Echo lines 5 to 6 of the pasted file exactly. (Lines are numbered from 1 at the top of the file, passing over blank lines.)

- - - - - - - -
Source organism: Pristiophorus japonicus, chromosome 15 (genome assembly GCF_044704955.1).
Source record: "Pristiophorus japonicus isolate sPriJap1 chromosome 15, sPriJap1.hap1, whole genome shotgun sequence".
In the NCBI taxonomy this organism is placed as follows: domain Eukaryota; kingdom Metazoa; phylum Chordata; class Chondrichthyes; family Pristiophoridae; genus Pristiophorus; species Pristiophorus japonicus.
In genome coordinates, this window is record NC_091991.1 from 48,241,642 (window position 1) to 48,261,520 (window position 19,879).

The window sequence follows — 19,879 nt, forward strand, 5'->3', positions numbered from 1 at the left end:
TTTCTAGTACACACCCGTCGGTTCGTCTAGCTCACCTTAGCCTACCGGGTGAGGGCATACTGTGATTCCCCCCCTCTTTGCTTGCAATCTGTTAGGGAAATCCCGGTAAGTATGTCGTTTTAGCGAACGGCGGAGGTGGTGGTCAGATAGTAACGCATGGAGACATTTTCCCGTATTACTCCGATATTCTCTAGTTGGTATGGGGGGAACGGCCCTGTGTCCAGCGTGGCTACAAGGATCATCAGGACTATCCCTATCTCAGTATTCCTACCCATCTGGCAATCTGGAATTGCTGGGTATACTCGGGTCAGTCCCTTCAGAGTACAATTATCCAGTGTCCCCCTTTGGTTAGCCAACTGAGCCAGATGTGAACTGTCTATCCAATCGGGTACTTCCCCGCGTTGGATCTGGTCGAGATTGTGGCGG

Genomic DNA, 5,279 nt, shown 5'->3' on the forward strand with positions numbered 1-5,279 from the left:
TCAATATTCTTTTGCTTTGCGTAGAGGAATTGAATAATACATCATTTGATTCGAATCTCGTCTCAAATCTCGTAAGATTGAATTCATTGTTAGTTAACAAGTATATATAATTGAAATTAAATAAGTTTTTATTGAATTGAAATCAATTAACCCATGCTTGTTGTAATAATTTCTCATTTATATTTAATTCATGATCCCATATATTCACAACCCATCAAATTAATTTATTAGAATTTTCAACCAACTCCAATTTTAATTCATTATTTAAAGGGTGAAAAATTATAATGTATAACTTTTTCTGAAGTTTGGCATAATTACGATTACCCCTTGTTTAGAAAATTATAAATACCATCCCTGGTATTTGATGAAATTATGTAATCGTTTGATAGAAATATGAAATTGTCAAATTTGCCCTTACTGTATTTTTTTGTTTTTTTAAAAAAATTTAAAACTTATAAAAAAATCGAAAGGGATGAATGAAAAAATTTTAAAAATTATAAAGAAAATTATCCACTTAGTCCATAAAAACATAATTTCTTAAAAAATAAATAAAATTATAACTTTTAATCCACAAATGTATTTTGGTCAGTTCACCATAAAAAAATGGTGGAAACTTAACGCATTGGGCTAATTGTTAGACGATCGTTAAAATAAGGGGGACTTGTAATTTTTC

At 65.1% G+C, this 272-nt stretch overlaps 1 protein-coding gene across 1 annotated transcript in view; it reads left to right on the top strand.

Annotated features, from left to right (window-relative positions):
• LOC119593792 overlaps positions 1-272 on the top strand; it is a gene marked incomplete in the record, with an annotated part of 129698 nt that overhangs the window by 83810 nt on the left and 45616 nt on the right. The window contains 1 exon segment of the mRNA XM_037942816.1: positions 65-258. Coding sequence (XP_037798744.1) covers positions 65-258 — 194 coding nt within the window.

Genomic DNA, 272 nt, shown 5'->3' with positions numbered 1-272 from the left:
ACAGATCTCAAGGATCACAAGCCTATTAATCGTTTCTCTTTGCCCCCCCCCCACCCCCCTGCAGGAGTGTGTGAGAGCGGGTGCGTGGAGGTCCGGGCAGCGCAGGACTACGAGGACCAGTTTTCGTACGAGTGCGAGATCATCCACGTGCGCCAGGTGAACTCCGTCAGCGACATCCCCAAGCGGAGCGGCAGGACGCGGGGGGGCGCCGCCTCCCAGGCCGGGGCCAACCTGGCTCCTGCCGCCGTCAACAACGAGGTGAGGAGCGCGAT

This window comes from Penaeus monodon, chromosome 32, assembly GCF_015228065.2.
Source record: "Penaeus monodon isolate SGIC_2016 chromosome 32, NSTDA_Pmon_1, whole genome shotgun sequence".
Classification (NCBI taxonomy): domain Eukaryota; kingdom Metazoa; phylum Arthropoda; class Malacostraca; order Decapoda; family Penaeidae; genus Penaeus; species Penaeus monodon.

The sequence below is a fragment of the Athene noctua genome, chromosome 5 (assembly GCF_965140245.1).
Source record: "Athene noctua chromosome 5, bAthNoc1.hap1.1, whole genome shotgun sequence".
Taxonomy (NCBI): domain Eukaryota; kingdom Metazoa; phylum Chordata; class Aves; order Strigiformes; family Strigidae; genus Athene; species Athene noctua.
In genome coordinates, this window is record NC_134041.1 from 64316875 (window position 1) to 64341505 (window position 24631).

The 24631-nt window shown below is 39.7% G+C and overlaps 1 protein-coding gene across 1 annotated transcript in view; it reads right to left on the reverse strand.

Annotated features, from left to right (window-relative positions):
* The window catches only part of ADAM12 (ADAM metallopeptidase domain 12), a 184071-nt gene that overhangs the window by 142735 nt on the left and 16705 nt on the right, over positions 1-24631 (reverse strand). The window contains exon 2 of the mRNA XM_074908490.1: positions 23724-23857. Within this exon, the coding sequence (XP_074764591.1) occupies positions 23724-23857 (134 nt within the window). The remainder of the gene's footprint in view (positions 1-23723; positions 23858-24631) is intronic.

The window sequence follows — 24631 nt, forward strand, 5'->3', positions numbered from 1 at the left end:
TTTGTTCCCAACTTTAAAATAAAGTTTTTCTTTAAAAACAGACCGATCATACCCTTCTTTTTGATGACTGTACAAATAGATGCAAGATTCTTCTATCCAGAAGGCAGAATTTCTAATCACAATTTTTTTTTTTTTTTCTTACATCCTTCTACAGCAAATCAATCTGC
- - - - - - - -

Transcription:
The window sequence follows — 19,879 nt, forward strand, 5'->3', positions numbered from 1 at the left end:
TTTCTAGTACACACCCGTCGGTTCGTCTAGCTCACCTTAGCCTACCGGGTGAGGGCATACTGTGATTCCCCCCCTCTTTGCTTGCAATCTGTTAGGGAAATCCCGGTAAGTATGTCGTTTTAGCGAACGGCGGAGGTGGTGGTCAGATAGTAACGCATGGAGACATTTTCCCGTATTACTCCGATATTCTCTAGTTGGTATGGGGGGAACGGCCCTGTGTCCAGCGTGGCTACAAGGATCATCAGGACTATCCCTATCTCAGTATTCCTACCCATCTGGCAATCTGGAATTGCTGGGTATACTCGGGTCAGTCCCTTCAGAGTACAATTATCCAGTGTCCCCCTTTGGTTAGCCAACTGAGCCAGATGTGAACTGTCTATCCAATCGGGTACTTCCCCGCGTTGGATCTGGTCGAGATTGTGGCGG